What Obama should say in tonight’s job speech

It’s the third year of the Obama presidency, and Americans want to see new ideas and fast action for adding more jobs to the economy. The problem is that President Barack Obama’s idea of job creation largely revolves around public works and infrastructure projects that are rooted in Keynesian economics and driven by government funding and political payoffs. That hasn’t worked.

What’s really needed now is a blood transfusion of self-funding jobs in the private sector that will enlarge the tax base and begin shrinking the deficit. Fortunately, there are four action initiatives already in motion that could quickly create jobs and have a ripple effect throughout the economy.

First, the president could support the Freedom to Invest Act of 2011 (H.R. 1834), which allows American multinational corporations to bring back to the United States some of the $1 trillion in cash that they are hoarding offshore to avoid onerous U.S. corporate tax rates. Those funds can be used to support overseas operations or be invested in the U.S. Why not allow those funds to be repatriated at greatly reduced tax rates, provided the money is invested in jobs, plants and equipment in the U.S.?

Second, the president can request his National Labor Relations Board appointees to fast-track the hearings and decision-making that would allow Boeing to open its 787 Dreamliner assembly plant in South Carolina, provided the company demonstrates that union jobs in its home state of Washington are unaffected.

Third, Obama can direct his Interior Department to cut through the red tape and renew the permit granted to ExxonMobil to develop the largest oil discovery in a decade. It is located in the Julia Field in the Gulf of Mexico. That discovery — a deep reservoir of about 1 billion barrels of oil — would reduce America’s dependence on foreign oil and create thousands of jobs. According to the American Petroleum Institute, by 2013 the ripple effects of this discovery and the lifting of the drilling moratorium imposed after the BP oil spill would cause “total employment supported by the Gulf of Mexico oil and natural gas industry to [approach] 430,000 jobs or a 77 percent increase.”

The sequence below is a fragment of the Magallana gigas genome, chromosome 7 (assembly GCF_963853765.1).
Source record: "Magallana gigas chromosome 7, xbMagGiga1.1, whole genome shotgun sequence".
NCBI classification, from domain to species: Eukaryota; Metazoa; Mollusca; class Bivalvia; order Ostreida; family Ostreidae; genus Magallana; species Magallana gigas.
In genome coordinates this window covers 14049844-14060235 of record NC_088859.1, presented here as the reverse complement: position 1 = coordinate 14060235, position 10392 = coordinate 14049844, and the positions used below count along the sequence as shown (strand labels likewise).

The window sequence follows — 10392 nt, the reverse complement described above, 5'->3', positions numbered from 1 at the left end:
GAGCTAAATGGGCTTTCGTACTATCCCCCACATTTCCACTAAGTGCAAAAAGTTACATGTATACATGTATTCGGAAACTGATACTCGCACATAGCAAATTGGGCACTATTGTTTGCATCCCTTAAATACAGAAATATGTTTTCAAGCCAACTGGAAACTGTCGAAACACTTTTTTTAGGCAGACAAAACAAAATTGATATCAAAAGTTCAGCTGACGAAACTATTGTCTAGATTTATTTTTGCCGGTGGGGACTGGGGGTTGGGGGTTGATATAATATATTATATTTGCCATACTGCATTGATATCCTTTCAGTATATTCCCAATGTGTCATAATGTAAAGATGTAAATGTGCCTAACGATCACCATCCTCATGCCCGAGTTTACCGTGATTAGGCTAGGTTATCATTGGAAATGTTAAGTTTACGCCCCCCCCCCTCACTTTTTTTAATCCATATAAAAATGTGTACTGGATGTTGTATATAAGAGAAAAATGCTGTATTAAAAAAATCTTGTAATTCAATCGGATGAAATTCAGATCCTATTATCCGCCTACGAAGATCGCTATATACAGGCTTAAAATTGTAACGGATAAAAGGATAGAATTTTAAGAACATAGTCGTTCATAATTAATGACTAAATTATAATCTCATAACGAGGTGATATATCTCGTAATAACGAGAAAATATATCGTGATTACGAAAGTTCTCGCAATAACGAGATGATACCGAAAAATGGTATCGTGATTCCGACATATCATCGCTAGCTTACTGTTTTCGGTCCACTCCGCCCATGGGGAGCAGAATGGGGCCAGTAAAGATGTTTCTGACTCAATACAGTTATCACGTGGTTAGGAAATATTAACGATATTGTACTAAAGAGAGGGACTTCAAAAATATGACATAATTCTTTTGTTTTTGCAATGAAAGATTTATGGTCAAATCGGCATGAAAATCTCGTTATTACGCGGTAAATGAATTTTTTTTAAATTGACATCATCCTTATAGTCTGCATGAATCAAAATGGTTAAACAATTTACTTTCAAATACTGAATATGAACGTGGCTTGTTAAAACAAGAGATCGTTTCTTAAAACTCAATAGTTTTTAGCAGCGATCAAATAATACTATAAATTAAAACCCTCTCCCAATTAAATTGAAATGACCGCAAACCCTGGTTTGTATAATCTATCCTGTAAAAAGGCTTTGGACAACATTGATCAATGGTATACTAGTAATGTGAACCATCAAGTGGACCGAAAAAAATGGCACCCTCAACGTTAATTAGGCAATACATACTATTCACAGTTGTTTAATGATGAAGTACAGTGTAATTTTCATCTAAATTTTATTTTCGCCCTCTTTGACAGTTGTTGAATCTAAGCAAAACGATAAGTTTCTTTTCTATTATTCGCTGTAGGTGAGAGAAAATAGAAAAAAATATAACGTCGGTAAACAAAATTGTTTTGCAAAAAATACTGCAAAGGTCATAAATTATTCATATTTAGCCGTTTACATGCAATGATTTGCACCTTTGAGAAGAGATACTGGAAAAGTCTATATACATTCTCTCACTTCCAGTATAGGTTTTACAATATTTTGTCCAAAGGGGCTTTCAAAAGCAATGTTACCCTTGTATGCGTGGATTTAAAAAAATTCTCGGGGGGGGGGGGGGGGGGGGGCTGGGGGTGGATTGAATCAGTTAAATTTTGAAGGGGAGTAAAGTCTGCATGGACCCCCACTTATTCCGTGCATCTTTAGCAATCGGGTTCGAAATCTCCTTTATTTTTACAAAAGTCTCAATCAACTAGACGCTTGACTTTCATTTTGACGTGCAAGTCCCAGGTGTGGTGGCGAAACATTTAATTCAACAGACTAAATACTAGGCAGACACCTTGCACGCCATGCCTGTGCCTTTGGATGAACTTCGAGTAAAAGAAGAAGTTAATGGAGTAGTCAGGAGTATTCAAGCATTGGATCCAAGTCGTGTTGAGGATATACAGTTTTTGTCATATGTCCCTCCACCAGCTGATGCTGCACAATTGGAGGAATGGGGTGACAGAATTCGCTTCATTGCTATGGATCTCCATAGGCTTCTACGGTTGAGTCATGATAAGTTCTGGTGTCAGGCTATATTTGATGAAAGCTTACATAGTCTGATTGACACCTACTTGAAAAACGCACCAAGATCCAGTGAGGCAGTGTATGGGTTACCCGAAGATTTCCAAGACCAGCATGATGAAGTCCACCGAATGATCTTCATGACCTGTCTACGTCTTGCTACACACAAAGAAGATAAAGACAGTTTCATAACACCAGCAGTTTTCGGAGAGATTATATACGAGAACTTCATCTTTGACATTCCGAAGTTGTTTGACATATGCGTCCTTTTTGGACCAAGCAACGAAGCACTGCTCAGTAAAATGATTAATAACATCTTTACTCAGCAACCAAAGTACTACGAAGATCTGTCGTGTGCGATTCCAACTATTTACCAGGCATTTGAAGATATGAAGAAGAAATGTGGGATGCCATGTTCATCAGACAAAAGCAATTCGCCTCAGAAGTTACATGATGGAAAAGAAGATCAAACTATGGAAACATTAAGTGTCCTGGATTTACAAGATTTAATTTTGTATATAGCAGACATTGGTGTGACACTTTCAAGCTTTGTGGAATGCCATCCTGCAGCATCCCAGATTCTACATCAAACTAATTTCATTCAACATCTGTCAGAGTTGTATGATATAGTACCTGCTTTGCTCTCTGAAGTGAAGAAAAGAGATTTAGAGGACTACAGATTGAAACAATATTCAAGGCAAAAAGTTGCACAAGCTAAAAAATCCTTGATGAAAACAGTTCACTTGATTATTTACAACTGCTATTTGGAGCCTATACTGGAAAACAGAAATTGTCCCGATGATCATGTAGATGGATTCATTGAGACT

Fourth, jobs are just waiting to be created by American companies eager to help tap the third-largest proven oil reserve in the world, located in Alberta, Canada. These oil sands are now technologically and economically viable, provided that the heavy crude oil can be transported by a new pipeline to refineries on the Texas Gulf Coast. Eighty percent of that 1,660-mile pipeline would be in the U.S. and put 20,000 people to work in construction and manufacturing.

Most of the planning and permitting for the proposed Keystone XL pipeline has been done. The major holdup now is that Obama needs to approve the project and shepherd it through final State Department formalities.

So far, Obama’s jobs initiatives have relied on stimulus spending of public funds — money that is largely borrowed. The debt ceiling debate and S&P downgrade shocked the nation into facing the fact that we must reduce the trajectory of borrowing and spending. The virtue of private-sector job creation is that it is largely self-funding and that it provides a return on investment, which in turn generates new tax revenues.

We don’t need another speech on job creation extolling Keynesian government investment after that theory’s recently demonstrated failure. We need action that puts people to work in real jobs, helps the economy grow, broadens the tax base and takes steps toward shrinking our deficit and debt.

Scott S. Powell is a director of RemingtonRand and AlphaQuest and a visiting fellow at Stanford University’s Hoover Institution.

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